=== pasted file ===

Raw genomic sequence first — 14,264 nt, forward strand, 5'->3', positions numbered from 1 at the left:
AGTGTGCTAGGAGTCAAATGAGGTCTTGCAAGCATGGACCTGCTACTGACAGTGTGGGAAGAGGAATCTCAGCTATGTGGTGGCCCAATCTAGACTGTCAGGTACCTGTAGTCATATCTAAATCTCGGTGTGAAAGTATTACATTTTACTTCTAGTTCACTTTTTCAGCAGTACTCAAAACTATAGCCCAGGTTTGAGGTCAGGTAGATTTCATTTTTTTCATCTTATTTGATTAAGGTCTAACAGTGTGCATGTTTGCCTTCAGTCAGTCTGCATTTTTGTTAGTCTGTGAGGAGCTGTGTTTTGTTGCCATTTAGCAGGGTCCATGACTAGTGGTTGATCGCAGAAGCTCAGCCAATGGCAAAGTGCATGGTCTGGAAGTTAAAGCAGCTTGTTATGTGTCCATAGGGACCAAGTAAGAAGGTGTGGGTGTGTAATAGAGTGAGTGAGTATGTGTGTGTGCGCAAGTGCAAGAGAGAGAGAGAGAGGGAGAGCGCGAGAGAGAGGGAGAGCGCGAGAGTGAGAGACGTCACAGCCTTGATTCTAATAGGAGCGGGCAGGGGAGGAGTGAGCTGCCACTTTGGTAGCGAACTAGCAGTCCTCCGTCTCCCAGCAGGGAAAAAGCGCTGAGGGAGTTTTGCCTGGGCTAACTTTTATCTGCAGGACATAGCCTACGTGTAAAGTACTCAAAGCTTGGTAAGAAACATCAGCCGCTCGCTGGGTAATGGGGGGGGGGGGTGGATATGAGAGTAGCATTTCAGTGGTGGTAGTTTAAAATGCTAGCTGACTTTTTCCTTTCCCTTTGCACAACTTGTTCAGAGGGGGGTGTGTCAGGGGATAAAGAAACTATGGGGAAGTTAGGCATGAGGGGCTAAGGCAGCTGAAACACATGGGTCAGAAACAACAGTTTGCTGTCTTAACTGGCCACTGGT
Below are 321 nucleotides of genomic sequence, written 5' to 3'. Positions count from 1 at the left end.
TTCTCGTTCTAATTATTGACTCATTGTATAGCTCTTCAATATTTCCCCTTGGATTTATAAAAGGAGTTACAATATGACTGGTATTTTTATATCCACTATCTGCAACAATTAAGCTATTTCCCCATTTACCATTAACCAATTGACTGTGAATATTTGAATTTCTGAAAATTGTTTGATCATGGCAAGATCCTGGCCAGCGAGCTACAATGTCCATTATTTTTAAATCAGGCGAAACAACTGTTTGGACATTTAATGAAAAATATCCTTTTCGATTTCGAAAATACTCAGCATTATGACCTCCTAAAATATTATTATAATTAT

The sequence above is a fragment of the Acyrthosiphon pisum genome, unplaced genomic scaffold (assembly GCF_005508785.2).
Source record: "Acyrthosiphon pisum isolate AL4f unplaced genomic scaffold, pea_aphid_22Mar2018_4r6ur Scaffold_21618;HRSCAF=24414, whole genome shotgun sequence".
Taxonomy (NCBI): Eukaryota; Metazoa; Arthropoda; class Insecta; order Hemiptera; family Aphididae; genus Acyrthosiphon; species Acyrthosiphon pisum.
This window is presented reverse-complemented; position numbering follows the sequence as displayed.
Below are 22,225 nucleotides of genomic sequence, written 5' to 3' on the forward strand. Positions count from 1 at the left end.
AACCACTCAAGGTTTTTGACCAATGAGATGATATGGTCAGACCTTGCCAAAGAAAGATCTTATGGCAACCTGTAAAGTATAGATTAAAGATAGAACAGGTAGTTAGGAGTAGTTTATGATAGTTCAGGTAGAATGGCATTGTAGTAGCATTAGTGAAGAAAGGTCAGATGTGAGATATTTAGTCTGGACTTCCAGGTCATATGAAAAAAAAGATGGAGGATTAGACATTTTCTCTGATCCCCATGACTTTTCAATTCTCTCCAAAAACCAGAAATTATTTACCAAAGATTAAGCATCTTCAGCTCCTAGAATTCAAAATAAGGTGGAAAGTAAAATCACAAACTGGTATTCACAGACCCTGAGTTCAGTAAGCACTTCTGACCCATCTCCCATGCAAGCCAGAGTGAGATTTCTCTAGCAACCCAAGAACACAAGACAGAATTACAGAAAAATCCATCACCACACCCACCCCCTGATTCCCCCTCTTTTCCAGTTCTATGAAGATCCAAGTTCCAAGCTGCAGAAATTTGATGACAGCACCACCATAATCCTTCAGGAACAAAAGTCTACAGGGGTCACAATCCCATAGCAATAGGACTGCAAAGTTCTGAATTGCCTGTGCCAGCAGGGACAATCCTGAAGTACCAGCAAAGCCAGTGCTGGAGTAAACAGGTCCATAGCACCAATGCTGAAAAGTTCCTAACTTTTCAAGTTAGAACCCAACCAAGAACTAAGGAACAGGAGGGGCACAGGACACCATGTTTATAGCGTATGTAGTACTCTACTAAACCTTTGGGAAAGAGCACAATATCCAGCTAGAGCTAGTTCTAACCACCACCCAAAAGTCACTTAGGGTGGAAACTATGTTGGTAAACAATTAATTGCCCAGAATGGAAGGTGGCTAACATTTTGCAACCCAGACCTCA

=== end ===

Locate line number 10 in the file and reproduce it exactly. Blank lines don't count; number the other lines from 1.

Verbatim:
AACCACTCAAGGTTTTTGACCAATGAGATGATATGGTCAGACCTTGCCAAAGAAAGATCTTATGGCAACCTGTAAAGTATAGATTAAAGATAGAACAGGTAGTTAGGAGTAGTTTATGATAGTTCAGGTAGAATGGCATTGTAGTAGCATTAGTGAAGAAAGGTCAGATGTGAGATATTTAGTCTGGACTTCCAGGTCATATGAAAAAAAAGATGGAGGATTAGACATTTTCTCTGATCCCCATGACTTTTCAATTCTCTCCAAAAACCAGAAATTATTTACCAAAGATTAAGCATCTTCAGCTCCTAGAATTCAAAATAAGGTGGAAAGTAAAATCACAAACTGGTATTCACAGACCCTGAGTTCAGTAAGCACTTCTGACCCATCTCCCATGCAAGCCAGAGTGAGATTTCTCTAGCAACCCAAGAACACAAGACAGAATTACAGAAAAATCCATCACCACACCCACCCCCTGATTCCCCCTCTTTTCCAGTTCTATGAAGATCCAAGTTCCAAGCTGCAGAAATTTGATGACAGCACCACCATAATCCTTCAGGAACAAAAGTCTACAGGGGTCACAATCCCATAGCAATAGGACTGCAAAGTTCTGAATTGCCTGTGCCAGCAGGGACAATCCTGAAGTACCAGCAAAGCCAGTGCTGGAGTAAACAGGTCCATAGCACCAATGCTGAAAAGTTCCTAACTTTTCAAGTTAGAACCCAACCAAGAACTAAGGAACAGGAGGGGCACAGGACACCATGTTTATAGCGTATGTAGTACTCTACTAAACCTTTGGGAAAGAGCACAATATCCAGCTAGAGCTAGTTCTAACCACCACCCAAAAGTCACTTAGGGTGGAAACTATGTTGGTAAACAATTAATTGCCCAGAATGGAAGGTGGCTAACATTTTGCAACCCAGACCTCA